Newest work

Good and snowy early morning in Calgary,

Once again, I find myself in the need to apologize because I haven’t blogged in a long time.  I cannot believe that it’s mid-March already! Where have the first two months of the year gone?  But, just because I have not blogged, doesn’t mean I haven’t been doing any work.  On the contrary, I have been quite productive, creating new pieces of work for samples for classes, or just because I like the technique.  Here’s the latest one in a new technique I started working with last year, and haven’t so far shared with you.  It is as yet unnamed, as you can see from the photo (which I took with my iPad yesterday morning around 5:20 a.m.! – hence the shadow on the bottom left-hand corner) there is still a needle in the work, as I need to finish the beading.  You know how it is with beading, once you start … it’s difficult to know when to stop.

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And here is a detail of the beading:

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All that done with beads I already had at home.  Didn’t have to go out and buy any more!  And they were all green!  Go figure!  :)  These are still left over from a previous small project called “I see trees of green … dragonflies too”.  I’ll post a photo of it later so you can see it.  By the time I stopped counting, I had over 9,000 beads on this small 18″ x 18″ piece.  Needless to say, it weighs a few pounds.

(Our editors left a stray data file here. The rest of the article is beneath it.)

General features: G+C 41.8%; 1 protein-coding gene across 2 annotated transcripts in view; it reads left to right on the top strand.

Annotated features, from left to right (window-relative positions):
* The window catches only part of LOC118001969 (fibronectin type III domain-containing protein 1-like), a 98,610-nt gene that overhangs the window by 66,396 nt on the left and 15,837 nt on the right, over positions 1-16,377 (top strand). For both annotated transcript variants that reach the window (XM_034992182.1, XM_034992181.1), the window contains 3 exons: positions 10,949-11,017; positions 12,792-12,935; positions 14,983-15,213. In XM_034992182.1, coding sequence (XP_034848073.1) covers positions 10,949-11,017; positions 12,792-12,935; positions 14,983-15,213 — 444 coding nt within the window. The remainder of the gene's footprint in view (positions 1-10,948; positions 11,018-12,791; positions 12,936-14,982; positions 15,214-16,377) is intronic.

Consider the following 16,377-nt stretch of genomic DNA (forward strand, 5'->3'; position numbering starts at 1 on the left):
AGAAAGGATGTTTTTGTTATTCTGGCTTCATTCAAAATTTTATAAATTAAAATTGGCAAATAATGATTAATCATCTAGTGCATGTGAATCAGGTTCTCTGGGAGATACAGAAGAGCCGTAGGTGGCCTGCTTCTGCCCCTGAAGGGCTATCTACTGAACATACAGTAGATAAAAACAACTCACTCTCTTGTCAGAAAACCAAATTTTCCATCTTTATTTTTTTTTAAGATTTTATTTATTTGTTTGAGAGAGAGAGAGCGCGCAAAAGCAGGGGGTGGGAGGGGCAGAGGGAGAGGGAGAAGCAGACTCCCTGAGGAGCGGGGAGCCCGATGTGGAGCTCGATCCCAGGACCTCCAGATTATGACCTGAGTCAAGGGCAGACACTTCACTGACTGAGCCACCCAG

The interesting thing about this technique, is that it starts with all white, off-white and neutral fabrics in cotton, linen, silk, viscose, etc.  And some poly-cotton thrown in there for good measure.  It is pieced, fully quilted using cotton thread, and then, before it is squared off and bound, it is placed in a dye bath.  This one was Celadon with a bit of bright green and a teaspoonful or two of sage.

The different colors on the quilt are given by the different fabric contents and textures.  It’s a very interesting technique, as you never know exactly what the finished piece is going to look like.

Here is another one, called “Birds on a Wire”.  The first photo was taken before it was dyed, and the second one is after it was placed in a vat of Pomegranate dye:

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This next one, is called “On the Rooftops of the City where I Live” and is my version of a wonkly Log Cabin block, dyed in a mix of Tangerine, Bright Orange and a bit of Golden Yellow.

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I will have some news to share with you on this technique in the next few weeks, so stay tuned.  In the meantime, I’m off to teach a fabric painting workshop.

Thanks for reading, Drop me a comment or two and keep quilting.

Ana

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